A study found that cannabidiol (CBD) improved the overall health of estrogen-deficient mice. The findings published in Frontiers in Pharmacology indicated that CBD improved glucose processing and bone density of mice. The animal model also indicated CBD reduced gut inflammation and increased levels of beneficial gut bacteria. An increasing number of women have anecdotally reported that taking CBD alleviates problems associated with menopause, but this is the first study to examine the cannabis compound’s effects in an established preclinical model of postmenopause.
The researchers fed the estrogen-deficient mice either CBD-infused peanut butter balls or peanut butter balls without CBD over 18 weeks. The untreated estrogen-deficient mice developed symptoms similar to those of postmenopausal human females; they demonstrated metabolic dysfunction, inflammation, lower bone density, and lower levels of beneficial gut bacteria. In contrast, mice that consumed CBD experienced improvement of these same conditions. The study concluded that CBD treatment positively impacts the immune system and the gut microbiota to improve energy metabolism and bone homeostasis. CBD impacts a gut-bone axis that alleviates several chronic postmenopause symptoms.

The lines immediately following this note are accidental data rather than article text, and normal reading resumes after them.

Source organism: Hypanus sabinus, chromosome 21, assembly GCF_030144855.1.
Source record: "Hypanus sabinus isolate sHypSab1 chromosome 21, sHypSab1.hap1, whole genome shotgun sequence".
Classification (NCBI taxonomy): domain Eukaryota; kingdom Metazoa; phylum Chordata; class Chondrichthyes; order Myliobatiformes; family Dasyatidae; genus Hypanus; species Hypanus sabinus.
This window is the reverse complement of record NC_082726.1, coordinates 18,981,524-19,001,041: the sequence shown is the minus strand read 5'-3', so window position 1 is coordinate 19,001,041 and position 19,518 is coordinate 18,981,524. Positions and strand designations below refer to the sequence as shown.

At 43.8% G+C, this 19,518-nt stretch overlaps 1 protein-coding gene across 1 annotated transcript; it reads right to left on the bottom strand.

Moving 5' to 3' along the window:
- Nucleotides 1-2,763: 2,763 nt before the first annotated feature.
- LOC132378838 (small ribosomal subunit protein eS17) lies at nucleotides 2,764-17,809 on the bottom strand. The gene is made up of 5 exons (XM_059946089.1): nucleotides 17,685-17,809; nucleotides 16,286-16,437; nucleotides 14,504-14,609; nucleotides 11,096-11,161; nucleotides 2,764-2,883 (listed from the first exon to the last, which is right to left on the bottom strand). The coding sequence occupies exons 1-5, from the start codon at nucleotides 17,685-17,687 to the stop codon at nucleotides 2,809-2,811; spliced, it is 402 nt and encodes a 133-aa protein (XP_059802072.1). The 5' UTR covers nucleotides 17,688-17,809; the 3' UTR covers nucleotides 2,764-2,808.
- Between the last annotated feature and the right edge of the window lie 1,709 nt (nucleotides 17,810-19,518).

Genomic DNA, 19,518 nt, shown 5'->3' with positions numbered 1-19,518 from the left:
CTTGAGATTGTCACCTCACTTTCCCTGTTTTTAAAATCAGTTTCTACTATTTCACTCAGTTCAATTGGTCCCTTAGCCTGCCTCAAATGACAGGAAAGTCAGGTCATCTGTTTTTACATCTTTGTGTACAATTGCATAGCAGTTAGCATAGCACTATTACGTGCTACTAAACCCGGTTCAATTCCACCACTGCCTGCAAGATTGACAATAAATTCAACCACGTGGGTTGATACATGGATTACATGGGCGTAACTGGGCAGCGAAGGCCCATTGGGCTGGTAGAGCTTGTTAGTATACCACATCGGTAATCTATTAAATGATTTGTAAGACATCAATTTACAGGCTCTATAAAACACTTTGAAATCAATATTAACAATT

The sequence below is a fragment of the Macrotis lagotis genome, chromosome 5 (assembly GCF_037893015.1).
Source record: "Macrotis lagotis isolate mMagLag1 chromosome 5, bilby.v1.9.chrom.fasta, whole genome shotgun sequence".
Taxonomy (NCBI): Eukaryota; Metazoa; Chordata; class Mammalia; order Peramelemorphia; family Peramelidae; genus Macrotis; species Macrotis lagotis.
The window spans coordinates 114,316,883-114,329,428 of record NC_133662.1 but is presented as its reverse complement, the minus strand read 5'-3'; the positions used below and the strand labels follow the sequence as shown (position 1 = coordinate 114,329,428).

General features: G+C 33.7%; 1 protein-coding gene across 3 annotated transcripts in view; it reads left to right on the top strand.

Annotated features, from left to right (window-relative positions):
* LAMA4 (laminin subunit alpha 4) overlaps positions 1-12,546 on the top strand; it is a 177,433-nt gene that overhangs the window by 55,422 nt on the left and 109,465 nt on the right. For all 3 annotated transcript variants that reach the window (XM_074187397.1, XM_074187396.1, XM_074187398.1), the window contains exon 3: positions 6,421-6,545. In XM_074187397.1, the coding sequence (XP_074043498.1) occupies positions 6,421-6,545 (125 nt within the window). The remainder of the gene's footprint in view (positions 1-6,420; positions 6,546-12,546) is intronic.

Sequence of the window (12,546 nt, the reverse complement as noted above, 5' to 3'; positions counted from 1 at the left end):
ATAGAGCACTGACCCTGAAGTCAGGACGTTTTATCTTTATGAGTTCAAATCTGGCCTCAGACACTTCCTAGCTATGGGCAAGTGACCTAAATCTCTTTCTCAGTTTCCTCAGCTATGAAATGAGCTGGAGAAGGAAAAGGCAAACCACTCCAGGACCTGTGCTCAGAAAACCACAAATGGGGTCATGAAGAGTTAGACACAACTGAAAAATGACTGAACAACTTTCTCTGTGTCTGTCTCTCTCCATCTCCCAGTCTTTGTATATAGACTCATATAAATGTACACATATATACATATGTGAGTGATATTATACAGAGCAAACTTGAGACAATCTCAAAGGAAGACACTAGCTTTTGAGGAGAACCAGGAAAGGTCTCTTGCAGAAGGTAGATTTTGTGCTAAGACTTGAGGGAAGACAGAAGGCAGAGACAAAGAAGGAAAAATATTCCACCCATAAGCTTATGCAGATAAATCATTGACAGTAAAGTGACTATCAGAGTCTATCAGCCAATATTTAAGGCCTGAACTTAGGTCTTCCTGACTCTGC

The postmenopausal stage is defined as one year after the final menstruation, which commonly occurs around age 51 among American women. A dramatic decline in estrogen levels after menopause can often lead to a host of health concerns. These conditions include weight gain, cardiometabolic disease, osteoporosis, gastrointestinal disorders and cognitive decline. Lower estrogen in mice is associated with fatigue or reduced energy. Hormone replacement therapy’s risks and benefits of HRT vary and depend on age, individual health status, dose, and type of HRT. HRT poses greater risk of heart disease, stroke, blood clots and cancer for women over 60, so developing alternative therapeutic options like cannabinoid treatment is critical.